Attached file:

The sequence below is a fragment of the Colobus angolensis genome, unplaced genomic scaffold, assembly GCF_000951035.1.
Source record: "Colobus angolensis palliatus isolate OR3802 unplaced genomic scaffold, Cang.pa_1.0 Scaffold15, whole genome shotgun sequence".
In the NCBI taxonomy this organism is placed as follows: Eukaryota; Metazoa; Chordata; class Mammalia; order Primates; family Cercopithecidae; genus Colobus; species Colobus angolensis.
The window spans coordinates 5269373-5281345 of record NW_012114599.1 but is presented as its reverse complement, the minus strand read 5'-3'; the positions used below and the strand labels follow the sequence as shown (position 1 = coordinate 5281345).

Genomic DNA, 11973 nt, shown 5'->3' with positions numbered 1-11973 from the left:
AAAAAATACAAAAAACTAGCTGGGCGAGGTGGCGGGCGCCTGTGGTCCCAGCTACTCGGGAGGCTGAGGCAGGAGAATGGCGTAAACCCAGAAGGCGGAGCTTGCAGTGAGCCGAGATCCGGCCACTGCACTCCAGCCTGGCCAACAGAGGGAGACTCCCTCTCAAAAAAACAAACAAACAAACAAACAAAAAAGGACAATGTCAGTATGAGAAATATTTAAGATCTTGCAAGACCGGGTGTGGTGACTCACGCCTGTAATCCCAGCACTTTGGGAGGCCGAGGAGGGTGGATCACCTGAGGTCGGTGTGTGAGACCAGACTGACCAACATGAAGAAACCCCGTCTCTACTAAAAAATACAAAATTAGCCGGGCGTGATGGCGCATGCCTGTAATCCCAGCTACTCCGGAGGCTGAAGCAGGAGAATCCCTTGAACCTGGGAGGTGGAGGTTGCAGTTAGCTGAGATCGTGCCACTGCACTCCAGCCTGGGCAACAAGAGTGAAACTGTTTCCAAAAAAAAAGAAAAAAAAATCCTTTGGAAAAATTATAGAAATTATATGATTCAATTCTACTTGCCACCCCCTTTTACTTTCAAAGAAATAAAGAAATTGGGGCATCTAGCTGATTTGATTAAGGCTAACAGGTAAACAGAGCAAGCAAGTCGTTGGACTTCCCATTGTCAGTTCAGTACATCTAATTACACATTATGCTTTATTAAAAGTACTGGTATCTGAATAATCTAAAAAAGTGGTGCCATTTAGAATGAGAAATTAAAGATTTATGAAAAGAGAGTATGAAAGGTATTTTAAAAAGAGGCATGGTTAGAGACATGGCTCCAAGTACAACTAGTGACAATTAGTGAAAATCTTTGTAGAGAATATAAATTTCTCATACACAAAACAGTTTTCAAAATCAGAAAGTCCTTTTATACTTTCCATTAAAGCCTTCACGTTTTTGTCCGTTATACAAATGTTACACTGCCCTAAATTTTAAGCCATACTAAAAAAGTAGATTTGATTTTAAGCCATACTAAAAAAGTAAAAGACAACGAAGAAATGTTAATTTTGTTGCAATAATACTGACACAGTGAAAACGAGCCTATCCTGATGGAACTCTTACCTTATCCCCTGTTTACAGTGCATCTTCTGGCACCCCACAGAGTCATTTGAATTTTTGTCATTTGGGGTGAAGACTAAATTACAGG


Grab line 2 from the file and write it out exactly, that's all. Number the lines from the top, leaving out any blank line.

Source record: "Colobus angolensis palliatus isolate OR3802 unplaced genomic scaffold, Cang.pa_1.0 Scaffold15, whole genome shotgun sequence".